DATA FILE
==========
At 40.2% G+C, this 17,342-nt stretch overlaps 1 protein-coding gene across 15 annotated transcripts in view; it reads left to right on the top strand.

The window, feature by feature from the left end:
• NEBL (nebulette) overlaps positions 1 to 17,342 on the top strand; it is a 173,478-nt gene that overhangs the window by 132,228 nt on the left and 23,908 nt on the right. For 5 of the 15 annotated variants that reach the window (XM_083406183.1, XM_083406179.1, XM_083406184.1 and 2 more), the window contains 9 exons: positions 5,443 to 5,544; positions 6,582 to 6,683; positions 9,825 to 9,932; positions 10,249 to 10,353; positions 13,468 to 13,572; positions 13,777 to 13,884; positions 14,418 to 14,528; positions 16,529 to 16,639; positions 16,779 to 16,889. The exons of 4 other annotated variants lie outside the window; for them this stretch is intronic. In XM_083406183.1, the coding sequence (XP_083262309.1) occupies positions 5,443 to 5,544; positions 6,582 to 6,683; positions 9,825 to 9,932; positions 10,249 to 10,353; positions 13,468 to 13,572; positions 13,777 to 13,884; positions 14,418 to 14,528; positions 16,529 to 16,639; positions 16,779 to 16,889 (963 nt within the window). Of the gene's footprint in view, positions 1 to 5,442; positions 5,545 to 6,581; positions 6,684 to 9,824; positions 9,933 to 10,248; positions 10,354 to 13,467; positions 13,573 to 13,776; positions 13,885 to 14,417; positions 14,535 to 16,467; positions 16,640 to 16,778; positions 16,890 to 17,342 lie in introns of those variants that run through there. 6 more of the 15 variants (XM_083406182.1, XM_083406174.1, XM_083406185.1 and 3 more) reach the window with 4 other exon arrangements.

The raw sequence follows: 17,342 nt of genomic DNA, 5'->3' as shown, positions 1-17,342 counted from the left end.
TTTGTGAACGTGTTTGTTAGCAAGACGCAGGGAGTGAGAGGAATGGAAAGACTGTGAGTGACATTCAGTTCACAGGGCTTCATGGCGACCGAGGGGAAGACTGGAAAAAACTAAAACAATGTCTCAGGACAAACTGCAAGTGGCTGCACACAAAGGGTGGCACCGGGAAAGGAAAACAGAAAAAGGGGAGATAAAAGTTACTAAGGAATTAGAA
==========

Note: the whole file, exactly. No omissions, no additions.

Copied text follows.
At 40.2% G+C, this 17,342-nt stretch overlaps 1 protein-coding gene across 15 annotated transcripts in view; it reads left to right on the top strand.

The window, feature by feature from the left end:
• NEBL (nebulette) overlaps positions 1 to 17,342 on the top strand; it is a 173,478-nt gene that overhangs the window by 132,228 nt on the left and 23,908 nt on the right. For 5 of the 15 annotated variants that reach the window (XM_083406183.1, XM_083406179.1, XM_083406184.1 and 2 more), the window contains 9 exons: positions 5,443 to 5,544; positions 6,582 to 6,683; positions 9,825 to 9,932; positions 10,249 to 10,353; positions 13,468 to 13,572; positions 13,777 to 13,884; positions 14,418 to 14,528; positions 16,529 to 16,639; positions 16,779 to 16,889. The exons of 4 other annotated variants lie outside the window; for them this stretch is intronic. In XM_083406183.1, the coding sequence (XP_083262309.1) occupies positions 5,443 to 5,544; positions 6,582 to 6,683; positions 9,825 to 9,932; positions 10,249 to 10,353; positions 13,468 to 13,572; positions 13,777 to 13,884; positions 14,418 to 14,528; positions 16,529 to 16,639; positions 16,779 to 16,889 (963 nt within the window). Of the gene's footprint in view, positions 1 to 5,442; positions 5,545 to 6,581; positions 6,684 to 9,824; positions 9,933 to 10,248; positions 10,354 to 13,467; positions 13,573 to 13,776; positions 13,885 to 14,417; positions 14,535 to 16,467; positions 16,640 to 16,778; positions 16,890 to 17,342 lie in introns of those variants that run through there. 6 more of the 15 variants (XM_083406182.1, XM_083406174.1, XM_083406185.1 and 3 more) reach the window with 4 other exon arrangements.

The raw sequence follows: 17,342 nt of genomic DNA, 5'->3' as shown, positions 1-17,342 counted from the left end.
TTTGTGAACGTGTTTGTTAGCAAGACGCAGGGAGTGAGAGGAATGGAAAGACTGTGAGTGACATTCAGTTCACAGGGCTTCATGGCGACCGAGGGGAAGACTGGAAAAAACTAAAACAATGTCTCAGGACAAACTGCAAGTGGCTGCACACAAAGGGTGGCACCGGGAAAGGAAAACAGAAAAAGGGGAGATAAAAGTTACTAAGGAATTAGAA